Ever wonder why we do what we do? Why we are so passionate about teaching children with special needs? Why we care so much about the lifesaving skill of swimming? It’s no secret that One with the Water embraces a scientifically based, whole person approach to coaching, so let’s dig a little deeper.
A recent study indicated that the risk of drowning for children with autism is 160x greater than the general population. That alone is a compelling argument for teaching children diagnosed with ASD the lifesaving skill of swimming. But there’s more!
3 Reasons to teach children with Autism to swim.
Multiple studies conducted within the last 20 years provide substantial evidence of the physical and social benefits of swimming for children with ASD.
First: It’s great at increasing physical fitness and swimming ability in children with ASD. This is important when considering that childhood obesity, while declining, is still an epidemic in America. In one study, after ten weeks of beginning swimmer training, the swimmer saw an significant improvement in balance, agility, cardiac fitness, and muscle strength. In other studies, all the children showed a dramatic increase in their swimming ability, proving what we already know – a comprehensive learn-to-swim program tailored to children with autism is highly effective at increasing swimming skill and physical fitness. Additionally, everyone can (and should) learn the lifesaving skill of swimming.
Second: Swimming has been shown to reduce the repetitive motion/behaviors commonly associated with autism. In one of the above studies, not only did the 10 week program increase physical fitness, the swimmer experienced a clear reduction in repetitive behaviors. Additional studies have shown similar results. The natural repetitive motions used in swimming and therapeutic properties of the water can mimic the repetitive and self-soothing behaviors used by children with ASD.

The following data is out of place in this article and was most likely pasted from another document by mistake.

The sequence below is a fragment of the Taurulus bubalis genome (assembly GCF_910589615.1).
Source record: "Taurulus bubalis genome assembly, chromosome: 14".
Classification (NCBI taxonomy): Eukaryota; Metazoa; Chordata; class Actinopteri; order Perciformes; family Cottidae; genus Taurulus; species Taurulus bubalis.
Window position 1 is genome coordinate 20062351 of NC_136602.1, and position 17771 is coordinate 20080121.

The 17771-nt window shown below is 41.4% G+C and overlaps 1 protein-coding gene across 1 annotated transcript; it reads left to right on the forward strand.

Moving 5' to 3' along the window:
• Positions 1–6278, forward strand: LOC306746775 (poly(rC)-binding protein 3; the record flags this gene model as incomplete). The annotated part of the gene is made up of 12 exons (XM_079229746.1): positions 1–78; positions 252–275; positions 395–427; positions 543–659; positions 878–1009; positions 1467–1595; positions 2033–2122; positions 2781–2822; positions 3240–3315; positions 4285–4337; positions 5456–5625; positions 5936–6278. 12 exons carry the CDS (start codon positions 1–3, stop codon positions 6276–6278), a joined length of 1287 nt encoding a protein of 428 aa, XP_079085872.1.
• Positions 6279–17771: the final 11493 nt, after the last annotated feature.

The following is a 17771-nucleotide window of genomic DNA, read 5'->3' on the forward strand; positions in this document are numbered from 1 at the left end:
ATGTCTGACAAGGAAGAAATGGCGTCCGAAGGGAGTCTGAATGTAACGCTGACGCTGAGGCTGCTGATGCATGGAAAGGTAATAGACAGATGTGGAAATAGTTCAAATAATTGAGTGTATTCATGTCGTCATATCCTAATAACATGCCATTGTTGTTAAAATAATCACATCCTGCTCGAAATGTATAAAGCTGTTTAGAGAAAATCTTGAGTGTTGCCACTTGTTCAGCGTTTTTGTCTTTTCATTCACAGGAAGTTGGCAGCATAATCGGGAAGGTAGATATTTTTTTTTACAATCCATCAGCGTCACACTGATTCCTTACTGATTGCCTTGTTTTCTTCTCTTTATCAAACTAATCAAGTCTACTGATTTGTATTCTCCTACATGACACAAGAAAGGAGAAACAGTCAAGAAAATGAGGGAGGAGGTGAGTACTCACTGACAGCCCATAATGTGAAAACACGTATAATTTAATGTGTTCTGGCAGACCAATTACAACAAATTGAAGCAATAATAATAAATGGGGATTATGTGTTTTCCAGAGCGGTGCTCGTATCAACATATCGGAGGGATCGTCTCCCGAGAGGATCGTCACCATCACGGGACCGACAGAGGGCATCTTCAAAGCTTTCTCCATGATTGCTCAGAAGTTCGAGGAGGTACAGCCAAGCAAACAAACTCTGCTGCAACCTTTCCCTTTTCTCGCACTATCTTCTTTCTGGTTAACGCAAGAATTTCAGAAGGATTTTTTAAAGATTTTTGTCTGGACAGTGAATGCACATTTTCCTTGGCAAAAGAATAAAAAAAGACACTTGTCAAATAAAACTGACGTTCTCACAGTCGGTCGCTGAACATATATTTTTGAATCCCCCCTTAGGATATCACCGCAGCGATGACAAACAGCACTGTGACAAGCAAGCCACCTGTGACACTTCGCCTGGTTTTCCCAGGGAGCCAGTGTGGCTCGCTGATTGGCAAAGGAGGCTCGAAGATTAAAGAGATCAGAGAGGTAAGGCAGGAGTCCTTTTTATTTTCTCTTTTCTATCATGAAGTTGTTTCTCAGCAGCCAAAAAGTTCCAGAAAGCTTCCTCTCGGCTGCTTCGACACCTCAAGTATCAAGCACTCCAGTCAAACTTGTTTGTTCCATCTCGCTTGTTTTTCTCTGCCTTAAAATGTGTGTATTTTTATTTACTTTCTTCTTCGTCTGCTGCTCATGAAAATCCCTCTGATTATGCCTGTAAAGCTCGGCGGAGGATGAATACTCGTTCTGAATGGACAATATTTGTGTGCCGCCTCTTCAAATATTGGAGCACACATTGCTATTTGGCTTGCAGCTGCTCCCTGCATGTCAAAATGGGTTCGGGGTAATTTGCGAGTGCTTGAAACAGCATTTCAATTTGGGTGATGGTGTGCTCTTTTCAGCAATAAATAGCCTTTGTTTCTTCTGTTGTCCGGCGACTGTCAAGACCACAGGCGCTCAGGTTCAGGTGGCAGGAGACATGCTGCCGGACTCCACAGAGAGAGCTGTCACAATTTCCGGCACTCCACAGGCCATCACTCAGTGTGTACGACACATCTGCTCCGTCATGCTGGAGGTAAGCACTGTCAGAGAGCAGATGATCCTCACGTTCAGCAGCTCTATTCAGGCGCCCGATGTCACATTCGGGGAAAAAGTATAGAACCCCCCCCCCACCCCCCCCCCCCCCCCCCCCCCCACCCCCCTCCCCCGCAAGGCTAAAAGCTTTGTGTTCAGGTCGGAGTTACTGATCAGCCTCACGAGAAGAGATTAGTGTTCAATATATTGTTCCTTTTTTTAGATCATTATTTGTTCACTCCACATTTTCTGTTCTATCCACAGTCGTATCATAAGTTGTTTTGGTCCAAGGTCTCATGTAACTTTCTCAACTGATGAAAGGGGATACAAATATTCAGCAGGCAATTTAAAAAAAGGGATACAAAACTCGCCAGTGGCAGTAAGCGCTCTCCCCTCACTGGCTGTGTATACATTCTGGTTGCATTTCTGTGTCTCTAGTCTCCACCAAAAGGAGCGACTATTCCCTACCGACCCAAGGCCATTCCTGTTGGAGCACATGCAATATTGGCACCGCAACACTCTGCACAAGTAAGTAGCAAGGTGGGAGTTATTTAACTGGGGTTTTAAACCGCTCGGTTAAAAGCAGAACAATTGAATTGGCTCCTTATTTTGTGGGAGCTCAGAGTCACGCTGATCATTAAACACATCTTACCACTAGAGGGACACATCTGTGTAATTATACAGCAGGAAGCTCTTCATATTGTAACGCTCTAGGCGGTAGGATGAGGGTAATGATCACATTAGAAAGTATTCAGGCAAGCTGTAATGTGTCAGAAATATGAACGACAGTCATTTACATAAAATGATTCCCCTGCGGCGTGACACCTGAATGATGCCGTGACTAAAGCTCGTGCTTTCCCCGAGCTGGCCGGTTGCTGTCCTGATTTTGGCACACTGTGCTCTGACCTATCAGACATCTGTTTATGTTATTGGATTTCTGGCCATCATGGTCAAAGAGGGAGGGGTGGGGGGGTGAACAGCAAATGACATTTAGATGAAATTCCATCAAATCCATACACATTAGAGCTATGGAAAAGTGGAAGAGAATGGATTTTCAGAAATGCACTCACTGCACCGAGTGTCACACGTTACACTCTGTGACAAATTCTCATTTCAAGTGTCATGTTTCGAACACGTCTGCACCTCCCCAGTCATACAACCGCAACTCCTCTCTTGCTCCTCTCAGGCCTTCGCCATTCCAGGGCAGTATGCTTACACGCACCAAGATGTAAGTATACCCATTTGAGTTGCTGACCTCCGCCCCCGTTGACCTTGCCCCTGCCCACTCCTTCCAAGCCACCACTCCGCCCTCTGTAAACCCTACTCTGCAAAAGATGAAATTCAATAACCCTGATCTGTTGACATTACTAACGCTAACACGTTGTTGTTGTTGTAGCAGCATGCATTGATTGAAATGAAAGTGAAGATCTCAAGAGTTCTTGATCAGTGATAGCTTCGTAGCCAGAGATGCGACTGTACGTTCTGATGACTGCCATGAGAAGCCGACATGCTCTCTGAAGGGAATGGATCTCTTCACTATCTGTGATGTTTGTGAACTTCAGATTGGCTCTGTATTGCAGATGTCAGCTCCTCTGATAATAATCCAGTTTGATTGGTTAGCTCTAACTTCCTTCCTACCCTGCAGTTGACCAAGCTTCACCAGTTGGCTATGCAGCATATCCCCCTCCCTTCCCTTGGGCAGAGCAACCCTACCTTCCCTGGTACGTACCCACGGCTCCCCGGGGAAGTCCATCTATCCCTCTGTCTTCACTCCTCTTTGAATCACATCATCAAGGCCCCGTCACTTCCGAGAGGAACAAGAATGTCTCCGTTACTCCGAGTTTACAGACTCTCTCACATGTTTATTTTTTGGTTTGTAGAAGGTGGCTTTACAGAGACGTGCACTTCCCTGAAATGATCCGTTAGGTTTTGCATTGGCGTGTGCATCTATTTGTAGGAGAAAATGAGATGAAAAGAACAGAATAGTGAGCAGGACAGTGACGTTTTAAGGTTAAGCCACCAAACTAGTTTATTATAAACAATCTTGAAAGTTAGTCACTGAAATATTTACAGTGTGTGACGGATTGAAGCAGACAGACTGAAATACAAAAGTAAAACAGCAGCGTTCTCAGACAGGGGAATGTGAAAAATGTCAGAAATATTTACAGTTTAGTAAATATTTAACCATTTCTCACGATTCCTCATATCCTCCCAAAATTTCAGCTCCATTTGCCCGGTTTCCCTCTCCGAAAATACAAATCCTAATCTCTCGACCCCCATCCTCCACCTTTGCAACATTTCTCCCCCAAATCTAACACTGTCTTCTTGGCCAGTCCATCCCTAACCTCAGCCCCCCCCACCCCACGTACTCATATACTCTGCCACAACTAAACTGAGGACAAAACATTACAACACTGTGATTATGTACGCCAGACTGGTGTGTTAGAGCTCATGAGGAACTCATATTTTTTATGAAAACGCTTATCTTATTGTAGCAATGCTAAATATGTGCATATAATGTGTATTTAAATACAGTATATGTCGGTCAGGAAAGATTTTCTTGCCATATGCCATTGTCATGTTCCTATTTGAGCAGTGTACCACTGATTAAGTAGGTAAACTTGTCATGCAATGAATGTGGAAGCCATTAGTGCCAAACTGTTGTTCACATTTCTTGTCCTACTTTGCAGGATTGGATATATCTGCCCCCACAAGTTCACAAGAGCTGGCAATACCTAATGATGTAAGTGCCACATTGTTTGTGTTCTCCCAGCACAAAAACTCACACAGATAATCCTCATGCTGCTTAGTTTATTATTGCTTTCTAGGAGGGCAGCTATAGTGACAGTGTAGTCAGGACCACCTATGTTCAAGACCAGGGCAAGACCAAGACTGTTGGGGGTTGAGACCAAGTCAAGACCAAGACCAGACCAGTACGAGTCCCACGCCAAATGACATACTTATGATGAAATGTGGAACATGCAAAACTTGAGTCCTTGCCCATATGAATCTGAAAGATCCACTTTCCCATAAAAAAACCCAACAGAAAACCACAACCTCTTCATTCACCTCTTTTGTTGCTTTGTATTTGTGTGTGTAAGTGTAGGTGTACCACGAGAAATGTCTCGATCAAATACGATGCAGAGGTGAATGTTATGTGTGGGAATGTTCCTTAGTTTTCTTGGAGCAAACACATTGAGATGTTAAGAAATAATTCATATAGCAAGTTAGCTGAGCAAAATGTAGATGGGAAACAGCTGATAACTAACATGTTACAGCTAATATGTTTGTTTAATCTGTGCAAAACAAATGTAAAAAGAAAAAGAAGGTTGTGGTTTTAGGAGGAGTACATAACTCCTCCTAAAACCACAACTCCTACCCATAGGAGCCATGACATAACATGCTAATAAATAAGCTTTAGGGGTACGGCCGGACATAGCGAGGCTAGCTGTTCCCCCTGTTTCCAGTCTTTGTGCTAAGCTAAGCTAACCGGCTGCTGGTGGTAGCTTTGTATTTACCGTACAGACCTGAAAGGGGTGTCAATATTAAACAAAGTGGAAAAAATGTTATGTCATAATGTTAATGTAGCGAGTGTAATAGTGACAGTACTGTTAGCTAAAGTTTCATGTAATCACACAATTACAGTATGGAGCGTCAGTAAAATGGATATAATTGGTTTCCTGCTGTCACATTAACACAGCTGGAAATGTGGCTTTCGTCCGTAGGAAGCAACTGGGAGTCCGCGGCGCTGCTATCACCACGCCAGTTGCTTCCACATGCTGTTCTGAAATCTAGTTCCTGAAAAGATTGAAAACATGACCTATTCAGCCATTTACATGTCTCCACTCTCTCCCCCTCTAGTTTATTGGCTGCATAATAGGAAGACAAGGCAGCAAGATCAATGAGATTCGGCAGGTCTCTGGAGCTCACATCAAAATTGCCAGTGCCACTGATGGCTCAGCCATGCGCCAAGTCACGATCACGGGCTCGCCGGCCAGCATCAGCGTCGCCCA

Third: Children with autism often struggle mightily with communication, social interaction, and behavior. Swimming can help improve social interactions with peers and decrease antisocial behaviors. Multiple studies show that swimmers with autism were able strengthen social connections and enhance acceptance among their peers and classmates. Plus, swimming encourages parallel play and observational learning.
What we do matters because the evidence is clear. Swimming doesn’t just have the potential to save lives, but to effect lifelong change for good.
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Molly is a member of our creative team, mom of four water-loving babies, and a fierce advocate for CPR training and really early swim instruction.